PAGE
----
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How Online Mapmakers Are Helping the Red Cross Save Lives in the Philippines
Volunteers across the world are building the digital infrastructure for the organization's Typhoon Haiyan relief efforts
From the Atlantic Monthly. Excerpt:
an incredible piece of technology, a worldwide, crowd-sourced humanitarian collaboration made possible by the Internet.
What is it? It’s a highly detailed map of the areas affected by super typhoon Haiyan, and it mostly didn’t exist three days ago, when the storm made landfall.
Since Saturday, more than 400 volunteers have made nearly three quarters of a million additions to a free, online map of areas in and around the Philippines. Those additions reflect the land before the storm, but they will help Red Cross workers and volunteers make critical decisions after it about where to send food, water, and supplies.
The changes were made to OpenStreetMap (OSM), a sort of Wikipedia of maps. OSM aims to be a complete map of the world, free to use and editable by all. Created in 2004, it now has over a million users.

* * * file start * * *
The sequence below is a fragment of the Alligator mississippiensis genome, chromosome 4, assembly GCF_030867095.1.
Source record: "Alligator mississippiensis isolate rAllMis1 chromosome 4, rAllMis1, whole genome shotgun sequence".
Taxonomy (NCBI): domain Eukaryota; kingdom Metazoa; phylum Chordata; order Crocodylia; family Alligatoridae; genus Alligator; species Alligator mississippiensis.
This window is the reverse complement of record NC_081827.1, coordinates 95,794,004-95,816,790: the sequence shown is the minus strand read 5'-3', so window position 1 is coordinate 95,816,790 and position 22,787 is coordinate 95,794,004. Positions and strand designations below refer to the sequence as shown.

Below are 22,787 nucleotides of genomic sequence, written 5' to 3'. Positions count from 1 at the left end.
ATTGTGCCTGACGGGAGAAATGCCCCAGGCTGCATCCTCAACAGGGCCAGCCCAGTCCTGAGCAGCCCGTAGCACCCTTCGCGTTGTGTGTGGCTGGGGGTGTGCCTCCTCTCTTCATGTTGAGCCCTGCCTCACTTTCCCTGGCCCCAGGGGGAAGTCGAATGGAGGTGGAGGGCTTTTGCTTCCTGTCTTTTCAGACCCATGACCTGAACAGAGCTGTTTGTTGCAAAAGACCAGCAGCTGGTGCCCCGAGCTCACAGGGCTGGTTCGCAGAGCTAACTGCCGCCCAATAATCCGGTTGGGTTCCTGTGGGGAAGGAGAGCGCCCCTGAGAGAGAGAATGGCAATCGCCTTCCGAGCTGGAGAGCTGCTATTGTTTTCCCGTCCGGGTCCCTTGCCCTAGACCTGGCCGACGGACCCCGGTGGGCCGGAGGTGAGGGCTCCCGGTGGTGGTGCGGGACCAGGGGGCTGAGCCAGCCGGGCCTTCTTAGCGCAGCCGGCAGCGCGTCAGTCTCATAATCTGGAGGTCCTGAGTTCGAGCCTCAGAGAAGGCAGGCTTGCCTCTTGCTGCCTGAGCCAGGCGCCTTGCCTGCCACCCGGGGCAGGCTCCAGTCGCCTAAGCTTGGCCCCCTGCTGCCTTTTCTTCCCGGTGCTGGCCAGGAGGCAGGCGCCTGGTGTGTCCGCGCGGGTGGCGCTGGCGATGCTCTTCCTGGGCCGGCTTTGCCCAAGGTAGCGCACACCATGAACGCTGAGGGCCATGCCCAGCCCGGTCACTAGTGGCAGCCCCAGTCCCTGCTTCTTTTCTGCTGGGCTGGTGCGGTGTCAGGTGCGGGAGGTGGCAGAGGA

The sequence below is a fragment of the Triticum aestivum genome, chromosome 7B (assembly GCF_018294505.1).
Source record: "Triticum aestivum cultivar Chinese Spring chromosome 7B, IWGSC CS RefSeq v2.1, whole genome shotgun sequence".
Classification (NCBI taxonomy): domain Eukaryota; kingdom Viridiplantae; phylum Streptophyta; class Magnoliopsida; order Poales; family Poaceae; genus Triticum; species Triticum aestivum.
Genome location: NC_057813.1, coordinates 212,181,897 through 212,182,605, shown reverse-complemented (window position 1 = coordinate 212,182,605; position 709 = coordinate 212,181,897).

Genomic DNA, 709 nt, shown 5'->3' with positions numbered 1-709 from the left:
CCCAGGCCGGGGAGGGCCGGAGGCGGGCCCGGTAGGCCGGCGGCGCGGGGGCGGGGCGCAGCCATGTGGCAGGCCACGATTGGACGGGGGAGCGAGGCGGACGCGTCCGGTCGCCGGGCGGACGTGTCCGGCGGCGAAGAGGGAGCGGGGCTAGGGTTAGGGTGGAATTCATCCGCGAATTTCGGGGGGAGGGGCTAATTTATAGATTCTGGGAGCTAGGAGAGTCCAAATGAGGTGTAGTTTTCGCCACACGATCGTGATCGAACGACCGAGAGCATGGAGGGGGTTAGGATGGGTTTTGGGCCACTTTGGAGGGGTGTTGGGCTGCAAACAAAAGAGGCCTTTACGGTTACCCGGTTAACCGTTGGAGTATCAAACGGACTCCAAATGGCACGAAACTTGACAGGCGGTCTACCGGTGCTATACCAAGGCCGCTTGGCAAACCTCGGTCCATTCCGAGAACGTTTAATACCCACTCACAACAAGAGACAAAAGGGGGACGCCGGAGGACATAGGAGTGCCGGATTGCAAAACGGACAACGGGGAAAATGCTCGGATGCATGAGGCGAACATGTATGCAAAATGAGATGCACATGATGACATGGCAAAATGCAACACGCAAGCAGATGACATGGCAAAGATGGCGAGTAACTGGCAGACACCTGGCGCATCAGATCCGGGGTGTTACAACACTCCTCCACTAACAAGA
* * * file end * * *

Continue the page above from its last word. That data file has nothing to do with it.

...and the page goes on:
The American Red Cross, internationally, recently began to use open source software and data in all of its projects. Any software or data compiled by the Red Cross are now released under an open-source or share-alike license.
While Open Street Map has been used in humanitarian crises before, the super typhoon Haiyan is the first time the Red Cross has coordinated its use and the volunteer effort around it.
The 410 volunteers who have edited OSM in the past three days aren’t all mapmaking professionals. Organized by the Humanitarian OpenStreetMap Team on Twitter, calls went out for the areas of the Philippines in the path of the storm to be mapped.
What does that mapping look like? Mostly, it involves “tracing” roads into OSM using satellite data. The OSM has a friendly editor which underlays satellite imagery—on which infrastructure like roads are clearly visible—beneath the image of the world as captured by OSM.
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Results of crisis mapping efforts: Typhoon Haiyan / Yolanda Crisis and Relief Map, Published by GBG/GDG/GSA Communities of the Philippines. Crowdsourced map of evacuation centers, crisis areas, and relief drop zone areas in relation to Typhoon Haiyan/Yolanda.
More information available from www.gov.ph